Let the cakes cool completely in a wire rack before frosting.
Make the frosting and then you’re ready to decorate! I love to use my Wilton 1M tip as it makes beautiful professional looking swirls so easy. If you think you’re not very good at decorating cupcakes, I would recommend that you get this piping tip as it will completely change how you decorate your cupcakes and you’ll be surprised at how good the results are – you really don’t need to be a professional, it all comes down to having the correct tip!
More vegan cupcakes:
Lamington Cupcakes (Vegan)
Vegan Red Velvet Cupcakes
Cookies and Cream Cupcakes (Vegan)
Vegan Vanilla Cupcakes
The BEST Vegan Chocolate Cupcakes
Vegan Lemon Cupcakes
Chocolate Hazelnut Cupcakes (Vegan)
Vegan Biscoff Cupcakes
For the biscoff cupcakes:
- 1 cup almond milk
- 1 tablespoon white vinegar
- 1 ¾ cups plain flour
- 1 teaspoon baking powder
- ¼ teaspoon bicarbonate of soda
- ¼ teaspoon salt
- ⅓ cup canola oil
- ½ cup brown sugar
- 1 teaspoon vanilla extract
- ½ cup 100 grams biscoff spread
For the biscoff buttercream:
- ¼ cup 65 grams dairy-free butter
- ⅓ cup 70 grams biscoff spread
- 1 teaspoon vanilla extract
- 1 ½ cups icing sugar
- 1 tablespoon almond milk
- pinch salt
- biscoff cookies to decorate
- extra melted biscoff spread to decorate
- Preheat the oven to 180°C and line a muffin tin with 12 patty cases.
- In a small bowl combine white vinegar and almond milk. Set aside.
- In a medium bowl, whisk together flour, bicarbonate of soda, baking powder and salt.
- In a large bowl, whisk together canola oil, brown sugar, vanilla and biscoff spread until combined.
- Slowly add the milk mixture, alternating with the dry ingredients until the cupcake batter comes together, scraping down the sides of the bowl as necessary. Be careful to mix only until just combined to avoid overworking the batter.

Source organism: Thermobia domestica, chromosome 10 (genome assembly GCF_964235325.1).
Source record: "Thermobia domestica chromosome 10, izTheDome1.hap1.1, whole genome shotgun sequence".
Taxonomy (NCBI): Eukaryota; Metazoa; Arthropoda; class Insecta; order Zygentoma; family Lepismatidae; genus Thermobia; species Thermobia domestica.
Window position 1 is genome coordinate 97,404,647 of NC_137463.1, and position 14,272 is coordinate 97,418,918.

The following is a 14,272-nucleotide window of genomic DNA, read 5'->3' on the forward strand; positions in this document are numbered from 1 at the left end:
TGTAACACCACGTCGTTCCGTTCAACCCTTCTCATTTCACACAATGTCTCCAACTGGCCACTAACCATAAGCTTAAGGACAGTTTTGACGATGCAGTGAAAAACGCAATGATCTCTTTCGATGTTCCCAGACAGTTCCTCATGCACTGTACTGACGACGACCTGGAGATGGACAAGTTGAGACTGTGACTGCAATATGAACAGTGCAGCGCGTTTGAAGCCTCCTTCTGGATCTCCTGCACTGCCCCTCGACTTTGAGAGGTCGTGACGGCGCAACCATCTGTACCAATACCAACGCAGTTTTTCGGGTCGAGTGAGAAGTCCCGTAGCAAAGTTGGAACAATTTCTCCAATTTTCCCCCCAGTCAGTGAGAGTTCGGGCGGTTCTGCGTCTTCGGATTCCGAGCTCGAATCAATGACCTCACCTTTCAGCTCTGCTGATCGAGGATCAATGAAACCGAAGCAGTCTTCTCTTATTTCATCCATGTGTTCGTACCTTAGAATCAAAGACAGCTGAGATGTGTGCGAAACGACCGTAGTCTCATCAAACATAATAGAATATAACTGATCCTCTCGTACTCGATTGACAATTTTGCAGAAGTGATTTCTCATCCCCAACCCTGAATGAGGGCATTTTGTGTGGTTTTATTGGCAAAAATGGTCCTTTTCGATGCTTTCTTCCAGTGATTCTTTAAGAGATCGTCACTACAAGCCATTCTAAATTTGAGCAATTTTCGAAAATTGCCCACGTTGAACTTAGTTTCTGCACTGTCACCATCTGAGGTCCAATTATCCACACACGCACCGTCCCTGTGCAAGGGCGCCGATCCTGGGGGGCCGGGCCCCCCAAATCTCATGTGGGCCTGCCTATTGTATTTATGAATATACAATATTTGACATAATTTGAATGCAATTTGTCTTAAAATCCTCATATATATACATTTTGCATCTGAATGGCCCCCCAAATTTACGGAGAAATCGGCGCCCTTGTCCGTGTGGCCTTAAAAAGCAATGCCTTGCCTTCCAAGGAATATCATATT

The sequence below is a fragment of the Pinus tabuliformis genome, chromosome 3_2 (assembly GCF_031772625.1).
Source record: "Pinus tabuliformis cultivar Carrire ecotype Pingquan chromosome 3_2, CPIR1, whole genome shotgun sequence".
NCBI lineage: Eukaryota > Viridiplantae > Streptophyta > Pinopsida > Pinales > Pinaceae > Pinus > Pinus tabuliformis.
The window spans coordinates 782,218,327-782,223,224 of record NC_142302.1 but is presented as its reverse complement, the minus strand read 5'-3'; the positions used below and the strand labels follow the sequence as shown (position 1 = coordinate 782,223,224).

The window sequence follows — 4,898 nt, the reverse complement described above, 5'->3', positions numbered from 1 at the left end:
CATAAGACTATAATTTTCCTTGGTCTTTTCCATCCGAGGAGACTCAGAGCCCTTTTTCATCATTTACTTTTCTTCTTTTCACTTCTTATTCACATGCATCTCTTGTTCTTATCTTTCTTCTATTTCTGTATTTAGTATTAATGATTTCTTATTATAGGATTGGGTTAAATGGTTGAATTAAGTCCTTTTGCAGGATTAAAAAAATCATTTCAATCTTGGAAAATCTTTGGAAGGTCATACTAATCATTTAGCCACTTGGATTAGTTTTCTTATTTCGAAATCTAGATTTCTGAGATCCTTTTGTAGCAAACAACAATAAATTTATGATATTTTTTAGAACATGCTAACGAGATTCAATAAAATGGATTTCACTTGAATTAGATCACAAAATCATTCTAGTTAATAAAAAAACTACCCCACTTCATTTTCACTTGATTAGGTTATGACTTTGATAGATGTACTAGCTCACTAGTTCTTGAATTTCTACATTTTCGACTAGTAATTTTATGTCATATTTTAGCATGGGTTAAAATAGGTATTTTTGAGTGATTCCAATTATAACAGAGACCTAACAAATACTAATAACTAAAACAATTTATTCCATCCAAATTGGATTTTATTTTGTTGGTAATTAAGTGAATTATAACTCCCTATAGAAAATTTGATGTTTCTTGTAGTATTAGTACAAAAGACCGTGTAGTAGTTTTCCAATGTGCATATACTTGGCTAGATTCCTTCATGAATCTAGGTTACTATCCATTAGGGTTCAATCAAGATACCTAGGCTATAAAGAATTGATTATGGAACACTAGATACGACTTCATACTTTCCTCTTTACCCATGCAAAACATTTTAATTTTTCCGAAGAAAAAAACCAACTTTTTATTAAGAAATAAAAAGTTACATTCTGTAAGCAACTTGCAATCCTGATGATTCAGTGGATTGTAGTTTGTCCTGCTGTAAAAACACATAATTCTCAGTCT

- Spoon mixture into patty cases ensuring they are only ½ full before placing them in the oven for 18-20 minutes or until lightly springy to touch. Let cool completely before frosting.
- Make the buttercream frosting. Using a handheld mixer or a stand mixer with the paddle attachment fitted, beat the dairy-free butter, biscoff spread and vanilla for 1-2 minutes until creamy. Add in 1 cup of icing sugar and beat on medium until combined. Add in the remaining icing sugar and as the mixture thickens, add in the almond milk and beat until smooth and creamy but still thick enough to stand up on its own. If it’s a bit thin, add in a little extra icing sugar until the desired consistency is reached, if it’s too thick, add a little more almond milk.
- Decorate the cupcakes. Add the frosting to the piping bag with a large open star tip attached (I used the Wilton 1M) and pipe swirls of frosting on each cupcake. Finish with a little drizzle of melted biscoff spread and biscoff cookies and crumbs.
Nutritional information is provided as a guide only and is calculated using automated online tools, therefore we cannot guarantee the accuracy. We encourage you to make your own calculations based on the actual ingredients used in your recipe.
biscoff spread? i don’t know if we can get it here in queensland. probably but i’ve never seen it. is there an aussie equivalent?
Hi Sherry, you certainly can get it here in QLD – I’m based in Brisbane and have been able to find it at all Woolworths stores in the spreads isle next to the peanut butter. It’s a very unique product – can’t say there is anything else quite like it.
What can I use instead of biscoff spread as I have never seen it on shelves here in Mandurah Western Australia?
Hi Margaret. That’s disappointing biscoff hasn’t made it’s way over to WA yet! I find it in my local woolworths. I can’t really recommend a substitute as the biscoff contributes to the flavour and texture of the cakes. I have a range of other cupcake recipes on my site though, so please look through the archives to see if there might be something more suitable.